SUFFERING: JESUS ACCEPTS AND DOES NOT SHUN IT.
Jesus announces plainly his death and resurrection. Rebukes Peter. (Mark 8:31-9:1; Luke 9:22-27.)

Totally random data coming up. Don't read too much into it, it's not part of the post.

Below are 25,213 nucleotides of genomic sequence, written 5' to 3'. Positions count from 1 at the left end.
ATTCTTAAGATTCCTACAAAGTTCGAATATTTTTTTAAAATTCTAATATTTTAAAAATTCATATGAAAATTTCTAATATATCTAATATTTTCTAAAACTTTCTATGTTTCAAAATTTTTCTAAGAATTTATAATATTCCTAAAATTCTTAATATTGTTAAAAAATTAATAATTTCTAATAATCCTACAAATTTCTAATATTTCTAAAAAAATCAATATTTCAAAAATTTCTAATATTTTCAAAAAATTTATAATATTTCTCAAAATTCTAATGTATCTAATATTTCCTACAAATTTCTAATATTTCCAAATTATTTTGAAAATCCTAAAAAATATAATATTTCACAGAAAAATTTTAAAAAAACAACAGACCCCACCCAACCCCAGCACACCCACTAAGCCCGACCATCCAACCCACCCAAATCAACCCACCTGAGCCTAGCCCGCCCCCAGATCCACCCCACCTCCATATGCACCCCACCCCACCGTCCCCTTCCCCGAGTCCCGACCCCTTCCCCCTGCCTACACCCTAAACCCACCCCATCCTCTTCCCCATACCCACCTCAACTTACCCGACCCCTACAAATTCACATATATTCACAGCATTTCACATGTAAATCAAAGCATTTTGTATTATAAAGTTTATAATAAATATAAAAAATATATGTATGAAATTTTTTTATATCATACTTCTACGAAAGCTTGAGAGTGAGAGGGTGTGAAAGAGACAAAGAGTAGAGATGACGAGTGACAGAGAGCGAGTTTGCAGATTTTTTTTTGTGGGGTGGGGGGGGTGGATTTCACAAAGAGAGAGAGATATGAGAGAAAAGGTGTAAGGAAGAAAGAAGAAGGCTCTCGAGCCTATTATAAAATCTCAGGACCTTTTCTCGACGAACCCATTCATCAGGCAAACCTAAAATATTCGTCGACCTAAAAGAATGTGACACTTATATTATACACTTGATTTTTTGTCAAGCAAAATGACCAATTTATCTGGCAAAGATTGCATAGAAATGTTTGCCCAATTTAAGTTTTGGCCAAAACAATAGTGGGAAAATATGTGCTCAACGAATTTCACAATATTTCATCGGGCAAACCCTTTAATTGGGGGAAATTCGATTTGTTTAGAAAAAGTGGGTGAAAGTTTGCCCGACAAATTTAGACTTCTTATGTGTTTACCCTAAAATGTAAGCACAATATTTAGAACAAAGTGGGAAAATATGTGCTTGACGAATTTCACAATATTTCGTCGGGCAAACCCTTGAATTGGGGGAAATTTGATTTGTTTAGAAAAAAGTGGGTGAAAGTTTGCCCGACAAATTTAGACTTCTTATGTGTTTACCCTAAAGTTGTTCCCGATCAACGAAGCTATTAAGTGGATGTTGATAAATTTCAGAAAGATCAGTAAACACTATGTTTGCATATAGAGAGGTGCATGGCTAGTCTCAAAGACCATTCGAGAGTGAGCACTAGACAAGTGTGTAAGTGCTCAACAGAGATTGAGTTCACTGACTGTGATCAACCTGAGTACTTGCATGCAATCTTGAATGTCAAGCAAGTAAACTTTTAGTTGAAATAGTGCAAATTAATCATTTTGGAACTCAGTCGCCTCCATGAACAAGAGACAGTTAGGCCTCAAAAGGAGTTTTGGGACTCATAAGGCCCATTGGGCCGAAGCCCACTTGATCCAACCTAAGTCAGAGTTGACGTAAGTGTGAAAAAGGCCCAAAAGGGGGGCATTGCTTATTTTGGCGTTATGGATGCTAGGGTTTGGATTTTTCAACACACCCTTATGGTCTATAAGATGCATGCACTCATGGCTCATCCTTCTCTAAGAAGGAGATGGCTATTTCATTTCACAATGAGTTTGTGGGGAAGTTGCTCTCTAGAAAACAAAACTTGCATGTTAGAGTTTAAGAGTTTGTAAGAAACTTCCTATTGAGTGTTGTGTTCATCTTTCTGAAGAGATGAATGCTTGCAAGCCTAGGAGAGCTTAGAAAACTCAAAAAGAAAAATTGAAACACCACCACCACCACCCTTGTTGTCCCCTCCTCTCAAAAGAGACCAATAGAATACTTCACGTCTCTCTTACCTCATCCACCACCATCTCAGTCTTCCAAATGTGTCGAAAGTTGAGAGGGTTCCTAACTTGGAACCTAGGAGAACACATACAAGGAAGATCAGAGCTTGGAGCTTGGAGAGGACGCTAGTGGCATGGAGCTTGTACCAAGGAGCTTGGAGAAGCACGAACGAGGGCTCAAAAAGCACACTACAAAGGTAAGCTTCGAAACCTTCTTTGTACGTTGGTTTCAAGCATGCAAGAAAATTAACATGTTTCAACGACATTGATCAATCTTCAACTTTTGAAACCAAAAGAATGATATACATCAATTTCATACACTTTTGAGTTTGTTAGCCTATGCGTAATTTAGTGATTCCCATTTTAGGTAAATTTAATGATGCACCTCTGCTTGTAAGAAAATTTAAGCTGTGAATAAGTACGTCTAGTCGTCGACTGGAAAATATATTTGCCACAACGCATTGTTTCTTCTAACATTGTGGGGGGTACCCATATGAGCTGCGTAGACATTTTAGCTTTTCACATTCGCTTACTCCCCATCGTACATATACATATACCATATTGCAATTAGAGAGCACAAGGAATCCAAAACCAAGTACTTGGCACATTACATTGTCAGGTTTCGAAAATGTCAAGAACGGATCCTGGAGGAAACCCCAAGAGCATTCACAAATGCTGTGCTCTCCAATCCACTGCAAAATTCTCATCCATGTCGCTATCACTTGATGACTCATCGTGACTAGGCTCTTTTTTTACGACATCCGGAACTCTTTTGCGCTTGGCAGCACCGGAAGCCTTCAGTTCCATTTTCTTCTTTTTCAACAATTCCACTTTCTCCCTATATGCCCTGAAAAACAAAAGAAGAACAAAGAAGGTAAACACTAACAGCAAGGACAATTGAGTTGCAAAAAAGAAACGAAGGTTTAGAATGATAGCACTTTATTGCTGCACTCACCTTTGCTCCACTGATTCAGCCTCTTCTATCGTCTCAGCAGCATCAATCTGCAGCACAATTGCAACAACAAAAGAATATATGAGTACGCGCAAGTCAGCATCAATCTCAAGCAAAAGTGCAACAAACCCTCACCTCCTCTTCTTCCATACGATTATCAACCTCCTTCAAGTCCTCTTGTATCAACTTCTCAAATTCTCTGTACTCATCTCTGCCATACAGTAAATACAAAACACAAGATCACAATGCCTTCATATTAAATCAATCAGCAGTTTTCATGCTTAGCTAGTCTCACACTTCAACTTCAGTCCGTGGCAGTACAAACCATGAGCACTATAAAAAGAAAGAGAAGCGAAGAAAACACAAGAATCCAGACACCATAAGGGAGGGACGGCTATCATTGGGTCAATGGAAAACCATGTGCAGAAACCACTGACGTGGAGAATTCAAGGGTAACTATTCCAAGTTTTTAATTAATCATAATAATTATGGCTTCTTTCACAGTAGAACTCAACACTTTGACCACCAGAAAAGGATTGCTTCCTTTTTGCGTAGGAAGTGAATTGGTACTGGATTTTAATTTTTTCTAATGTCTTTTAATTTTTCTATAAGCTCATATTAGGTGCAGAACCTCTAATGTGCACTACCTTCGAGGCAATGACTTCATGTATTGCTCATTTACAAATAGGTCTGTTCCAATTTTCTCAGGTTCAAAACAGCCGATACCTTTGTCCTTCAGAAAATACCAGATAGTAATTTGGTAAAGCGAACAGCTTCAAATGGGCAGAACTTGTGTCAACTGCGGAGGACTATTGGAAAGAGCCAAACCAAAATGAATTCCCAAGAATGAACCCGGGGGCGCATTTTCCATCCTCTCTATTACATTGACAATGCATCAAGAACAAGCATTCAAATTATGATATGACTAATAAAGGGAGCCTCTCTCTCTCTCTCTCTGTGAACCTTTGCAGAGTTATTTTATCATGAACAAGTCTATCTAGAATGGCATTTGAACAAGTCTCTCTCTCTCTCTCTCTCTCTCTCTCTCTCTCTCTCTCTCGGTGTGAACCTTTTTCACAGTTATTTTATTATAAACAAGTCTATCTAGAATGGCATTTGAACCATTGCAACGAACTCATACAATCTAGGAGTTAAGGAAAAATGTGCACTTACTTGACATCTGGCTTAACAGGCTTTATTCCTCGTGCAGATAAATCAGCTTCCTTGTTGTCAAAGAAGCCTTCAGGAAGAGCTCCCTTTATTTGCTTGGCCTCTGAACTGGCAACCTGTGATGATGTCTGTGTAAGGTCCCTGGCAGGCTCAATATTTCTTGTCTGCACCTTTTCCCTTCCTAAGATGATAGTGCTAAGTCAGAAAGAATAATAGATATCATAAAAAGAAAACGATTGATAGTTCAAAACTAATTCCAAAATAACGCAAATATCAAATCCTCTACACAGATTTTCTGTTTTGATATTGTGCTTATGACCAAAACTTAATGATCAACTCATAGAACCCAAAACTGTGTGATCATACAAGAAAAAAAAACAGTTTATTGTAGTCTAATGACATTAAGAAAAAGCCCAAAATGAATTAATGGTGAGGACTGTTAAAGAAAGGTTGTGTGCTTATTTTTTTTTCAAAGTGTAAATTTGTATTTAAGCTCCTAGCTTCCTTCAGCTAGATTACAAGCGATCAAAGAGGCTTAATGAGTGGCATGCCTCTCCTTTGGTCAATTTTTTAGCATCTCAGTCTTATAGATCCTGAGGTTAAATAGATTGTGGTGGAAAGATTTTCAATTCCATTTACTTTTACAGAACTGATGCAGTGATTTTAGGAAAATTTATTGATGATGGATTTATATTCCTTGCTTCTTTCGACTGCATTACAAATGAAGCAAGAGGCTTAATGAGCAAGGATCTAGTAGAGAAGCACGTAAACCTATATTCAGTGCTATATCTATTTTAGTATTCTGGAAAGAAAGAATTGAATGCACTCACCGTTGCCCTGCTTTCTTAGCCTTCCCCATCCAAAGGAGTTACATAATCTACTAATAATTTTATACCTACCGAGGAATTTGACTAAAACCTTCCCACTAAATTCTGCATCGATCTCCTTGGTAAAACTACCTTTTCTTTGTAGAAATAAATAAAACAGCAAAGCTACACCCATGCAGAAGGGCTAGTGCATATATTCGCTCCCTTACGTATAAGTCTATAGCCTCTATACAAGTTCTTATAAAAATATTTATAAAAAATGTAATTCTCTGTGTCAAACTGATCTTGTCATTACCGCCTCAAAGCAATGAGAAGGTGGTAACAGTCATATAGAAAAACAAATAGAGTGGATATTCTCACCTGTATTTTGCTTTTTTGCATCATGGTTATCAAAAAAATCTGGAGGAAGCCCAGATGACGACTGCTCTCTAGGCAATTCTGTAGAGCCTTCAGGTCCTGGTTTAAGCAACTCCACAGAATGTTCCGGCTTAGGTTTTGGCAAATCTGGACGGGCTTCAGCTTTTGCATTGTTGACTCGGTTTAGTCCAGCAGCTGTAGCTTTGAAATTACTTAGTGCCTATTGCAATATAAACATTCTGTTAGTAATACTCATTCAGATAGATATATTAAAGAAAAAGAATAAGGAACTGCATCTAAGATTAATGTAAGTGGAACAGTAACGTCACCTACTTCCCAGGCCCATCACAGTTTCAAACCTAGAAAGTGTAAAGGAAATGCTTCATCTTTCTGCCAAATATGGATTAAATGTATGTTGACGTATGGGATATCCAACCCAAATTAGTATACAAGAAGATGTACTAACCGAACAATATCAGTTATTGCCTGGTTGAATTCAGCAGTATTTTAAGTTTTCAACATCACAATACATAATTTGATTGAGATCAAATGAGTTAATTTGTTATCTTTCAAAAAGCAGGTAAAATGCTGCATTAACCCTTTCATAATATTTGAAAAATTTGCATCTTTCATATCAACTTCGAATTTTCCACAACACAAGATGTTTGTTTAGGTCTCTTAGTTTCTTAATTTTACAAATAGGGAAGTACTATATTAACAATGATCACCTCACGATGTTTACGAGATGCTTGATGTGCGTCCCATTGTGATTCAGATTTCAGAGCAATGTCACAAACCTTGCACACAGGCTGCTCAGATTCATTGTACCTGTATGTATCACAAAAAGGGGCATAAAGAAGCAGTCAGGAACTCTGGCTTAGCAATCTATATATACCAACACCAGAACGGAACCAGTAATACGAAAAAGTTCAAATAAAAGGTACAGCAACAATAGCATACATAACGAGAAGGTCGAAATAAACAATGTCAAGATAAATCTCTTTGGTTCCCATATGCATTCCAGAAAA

From that time. Henceforward Christ changes his teaching and his behaviour. He tells of his sufferings, and of their necessity in the order of things, so that any one who opposes this design is fighting against God; and shows how self-denial and pain must be the lot of his followers. Began to show unto his disciples. No longer obscurely, but plainly and without reserve. He had already intimated his future sufferings, though his disciples had been slow to receive these dark hints, so opposed to all their preconceived opinions of Messiah's glory and victorious career. Such sayings as, "Destroy this temple, and in three days I will raise it up" (John 2:19); and, "As Moses lifted up the serpent in the wilderness, even so must the Son of man be lifted up" (John 3:14), had fallen unheeded on the disciples' ears, and had not guided them to forecast the future. Even the allusions to their own trials, in the warnings about bearing the cross and following him (Matthew 10:38), were not understood. The great point of his real nature had become clear to them; they had now to learn that the way to glory, both for him and them, led through suffering and death. Conscious of Christ's Divinity, they could now more patiently endure the mystery of his cross and Passion. Unto Jerusalem. The appointed scene of these events (see Matthew 20:17). He must (δεῖ) go thither to meet and endure these sufferings, because it was so ordained in the counsels of God and announced by the prophets (comp. Matthew 26:54; Luke 24:26, Luke 24:46). Many things. These are detailed in Matthew 20:18, Matthew 20:19; Luke 18:31-33. Elders, chief priests, and scribes. The various members of the Sanhedrin (see Matthew 2:4). The three classes are, in Nosgen's opinion, intentionally named here—the elders, as the most aged and venerated members, or such as were distinguished by rank and character; the chief priests, heads of the twenty-four courses, as office bearers of the theocracy; and scribes, at that time occupying almost the position of the prophets. The whole religious world would thus be combined against Christ. Be killed. He does not here say "crucified," as he did afterwards (Matthew 20:19), only gradually revealing the whole awful truth. Be raised again the third day. This announcement was intended to support the disciples in view of Christ's sufferings and death. And "the third day" is mentioned, not only for typical reasons, but to assure them that his death should be speedily followed by his return to life from the grave. It is obvious to us that Jesus prophesied plainly concerning his resurrection; but such an event, so unprecedented, so unexperienced, was not understood; and though the prediction was so far known as to cause his grave to be watched, it was only a vague kind of expectation, without form or definiteness, that was cherished, and the actual fact came as a surprise.